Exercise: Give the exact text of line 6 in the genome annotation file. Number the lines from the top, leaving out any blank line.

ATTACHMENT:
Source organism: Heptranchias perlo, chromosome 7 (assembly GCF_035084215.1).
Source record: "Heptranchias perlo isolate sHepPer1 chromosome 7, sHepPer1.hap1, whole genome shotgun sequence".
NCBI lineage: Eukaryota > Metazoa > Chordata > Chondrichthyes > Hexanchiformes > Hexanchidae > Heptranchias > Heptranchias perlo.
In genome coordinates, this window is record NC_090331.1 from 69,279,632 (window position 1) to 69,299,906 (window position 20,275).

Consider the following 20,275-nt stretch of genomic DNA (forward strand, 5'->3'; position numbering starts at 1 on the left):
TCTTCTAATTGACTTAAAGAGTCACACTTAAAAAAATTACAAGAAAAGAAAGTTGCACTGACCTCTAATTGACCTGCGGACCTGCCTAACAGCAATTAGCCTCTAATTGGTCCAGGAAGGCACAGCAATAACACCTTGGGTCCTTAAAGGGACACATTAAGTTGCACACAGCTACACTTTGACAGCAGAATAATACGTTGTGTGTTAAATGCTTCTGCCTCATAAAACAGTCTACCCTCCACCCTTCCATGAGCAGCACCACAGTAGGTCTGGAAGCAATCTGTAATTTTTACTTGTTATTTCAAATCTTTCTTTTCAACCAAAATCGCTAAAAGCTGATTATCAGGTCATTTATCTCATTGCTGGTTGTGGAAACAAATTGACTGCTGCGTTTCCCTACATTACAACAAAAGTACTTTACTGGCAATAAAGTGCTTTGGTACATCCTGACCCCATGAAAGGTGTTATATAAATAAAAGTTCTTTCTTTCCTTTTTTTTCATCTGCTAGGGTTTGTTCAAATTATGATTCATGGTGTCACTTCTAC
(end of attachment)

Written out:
TCTTCTAATTGACTTAAAGAGTCACACTTAAAAAAATTACAAGAAAAGAAAGTTGCACTGACCTCTAATTGACCTGCGGACCTGCCTAACAGCAATTAGCCTCTAATTGGTCCAGGAAGGCACAGCAATAACACCTTGGGTCCTTAAAGGGACACATTAAGTTGCACACAGCTACACTTTGACAGCAGAATAATACGTTGTGTGTTAAATGCTTCTGCCTCATAAAACAGTCTACCCTCCACCCTTCCATGAGCAGCACCACAGTAGGTCTGGAAGCAATCTGTAATTTTTACTTGTTATTTCAAATCTTTCTTTTCAACCAAAATCGCTAAAAGCTGATTATCAGGTCATTTATCTCATTGCTGGTTGTGGAAACAAATTGACTGCTGCGTTTCCCTACATTACAACAAAAGTACTTTACTGGCAATAAAGTGCTTTGGTACATCCTGACCCCATGAAAGGTGTTATATAAATAAAAGTTCTTTCTTTCCTTTTTTTTCATCTGCTAGGGTTTGTTCAAATTATGATTCATGGTGTCACTTCTAC